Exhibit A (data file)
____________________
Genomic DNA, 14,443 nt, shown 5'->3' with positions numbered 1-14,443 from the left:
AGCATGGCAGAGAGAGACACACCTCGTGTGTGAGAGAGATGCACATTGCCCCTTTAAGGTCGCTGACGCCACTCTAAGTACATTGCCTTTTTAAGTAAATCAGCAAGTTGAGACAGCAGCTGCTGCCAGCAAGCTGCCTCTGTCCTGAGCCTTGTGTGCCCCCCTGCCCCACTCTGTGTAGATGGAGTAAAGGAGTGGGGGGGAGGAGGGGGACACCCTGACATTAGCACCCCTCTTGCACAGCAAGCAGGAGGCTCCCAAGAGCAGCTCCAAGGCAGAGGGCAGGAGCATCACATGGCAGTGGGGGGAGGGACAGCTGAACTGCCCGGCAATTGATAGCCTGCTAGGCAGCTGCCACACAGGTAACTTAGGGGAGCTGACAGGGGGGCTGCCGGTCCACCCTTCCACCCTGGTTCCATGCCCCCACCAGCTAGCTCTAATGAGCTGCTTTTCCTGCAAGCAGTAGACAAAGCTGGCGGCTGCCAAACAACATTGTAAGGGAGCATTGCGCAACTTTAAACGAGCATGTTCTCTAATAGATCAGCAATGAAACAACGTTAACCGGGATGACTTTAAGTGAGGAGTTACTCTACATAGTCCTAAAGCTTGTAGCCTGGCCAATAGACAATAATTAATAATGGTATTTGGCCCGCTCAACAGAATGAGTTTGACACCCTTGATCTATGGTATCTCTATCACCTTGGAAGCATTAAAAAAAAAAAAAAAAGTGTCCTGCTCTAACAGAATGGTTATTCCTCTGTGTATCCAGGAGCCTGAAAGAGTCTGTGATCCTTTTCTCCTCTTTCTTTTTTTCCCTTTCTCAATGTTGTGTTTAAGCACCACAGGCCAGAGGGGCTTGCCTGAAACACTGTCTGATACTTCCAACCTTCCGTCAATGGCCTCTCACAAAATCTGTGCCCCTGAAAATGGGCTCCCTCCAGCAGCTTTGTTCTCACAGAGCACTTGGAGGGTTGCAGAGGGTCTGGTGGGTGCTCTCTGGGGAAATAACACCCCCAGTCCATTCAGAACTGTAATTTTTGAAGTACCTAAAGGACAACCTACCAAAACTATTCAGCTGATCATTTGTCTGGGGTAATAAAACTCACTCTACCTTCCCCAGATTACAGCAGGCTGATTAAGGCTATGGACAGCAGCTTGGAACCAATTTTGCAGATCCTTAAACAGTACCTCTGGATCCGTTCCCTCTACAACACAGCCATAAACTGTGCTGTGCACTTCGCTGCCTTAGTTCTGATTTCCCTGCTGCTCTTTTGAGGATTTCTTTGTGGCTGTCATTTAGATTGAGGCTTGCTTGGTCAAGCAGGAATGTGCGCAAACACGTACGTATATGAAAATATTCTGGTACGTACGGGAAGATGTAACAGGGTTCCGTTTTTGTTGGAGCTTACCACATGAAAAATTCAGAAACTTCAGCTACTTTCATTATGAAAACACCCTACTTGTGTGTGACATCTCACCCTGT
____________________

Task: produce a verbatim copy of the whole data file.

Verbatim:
Genomic DNA, 14,443 nt, shown 5'->3' with positions numbered 1-14,443 from the left:
AGCATGGCAGAGAGAGACACACCTCGTGTGTGAGAGAGATGCACATTGCCCCTTTAAGGTCGCTGACGCCACTCTAAGTACATTGCCTTTTTAAGTAAATCAGCAAGTTGAGACAGCAGCTGCTGCCAGCAAGCTGCCTCTGTCCTGAGCCTTGTGTGCCCCCCTGCCCCACTCTGTGTAGATGGAGTAAAGGAGTGGGGGGGAGGAGGGGGACACCCTGACATTAGCACCCCTCTTGCACAGCAAGCAGGAGGCTCCCAAGAGCAGCTCCAAGGCAGAGGGCAGGAGCATCACATGGCAGTGGGGGGAGGGACAGCTGAACTGCCCGGCAATTGATAGCCTGCTAGGCAGCTGCCACACAGGTAACTTAGGGGAGCTGACAGGGGGGCTGCCGGTCCACCCTTCCACCCTGGTTCCATGCCCCCACCAGCTAGCTCTAATGAGCTGCTTTTCCTGCAAGCAGTAGACAAAGCTGGCGGCTGCCAAACAACATTGTAAGGGAGCATTGCGCAACTTTAAACGAGCATGTTCTCTAATAGATCAGCAATGAAACAACGTTAACCGGGATGACTTTAAGTGAGGAGTTACTCTACATAGTCCTAAAGCTTGTAGCCTGGCCAATAGACAATAATTAATAATGGTATTTGGCCCGCTCAACAGAATGAGTTTGACACCCTTGATCTATGGTATCTCTATCACCTTGGAAGCATTAAAAAAAAAAAAAAAAGTGTCCTGCTCTAACAGAATGGTTATTCCTCTGTGTATCCAGGAGCCTGAAAGAGTCTGTGATCCTTTTCTCCTCTTTCTTTTTTTCCCTTTCTCAATGTTGTGTTTAAGCACCACAGGCCAGAGGGGCTTGCCTGAAACACTGTCTGATACTTCCAACCTTCCGTCAATGGCCTCTCACAAAATCTGTGCCCCTGAAAATGGGCTCCCTCCAGCAGCTTTGTTCTCACAGAGCACTTGGAGGGTTGCAGAGGGTCTGGTGGGTGCTCTCTGGGGAAATAACACCCCCAGTCCATTCAGAACTGTAATTTTTGAAGTACCTAAAGGACAACCTACCAAAACTATTCAGCTGATCATTTGTCTGGGGTAATAAAACTCACTCTACCTTCCCCAGATTACAGCAGGCTGATTAAGGCTATGGACAGCAGCTTGGAACCAATTTTGCAGATCCTTAAACAGTACCTCTGGATCCGTTCCCTCTACAACACAGCCATAAACTGTGCTGTGCACTTCGCTGCCTTAGTTCTGATTTCCCTGCTGCTCTTTTGAGGATTTCTTTGTGGCTGTCATTTAGATTGAGGCTTGCTTGGTCAAGCAGGAATGTGCGCAAACACGTACGTATATGAAAATATTCTGGTACGTACGGGAAGATGTAACAGGGTTCCGTTTTTGTTGGAGCTTACCACATGAAAAATTCAGAAACTTCAGCTACTTTCATTATGAAAACACCCTACTTGTGTGTGACATCTCACCCTGT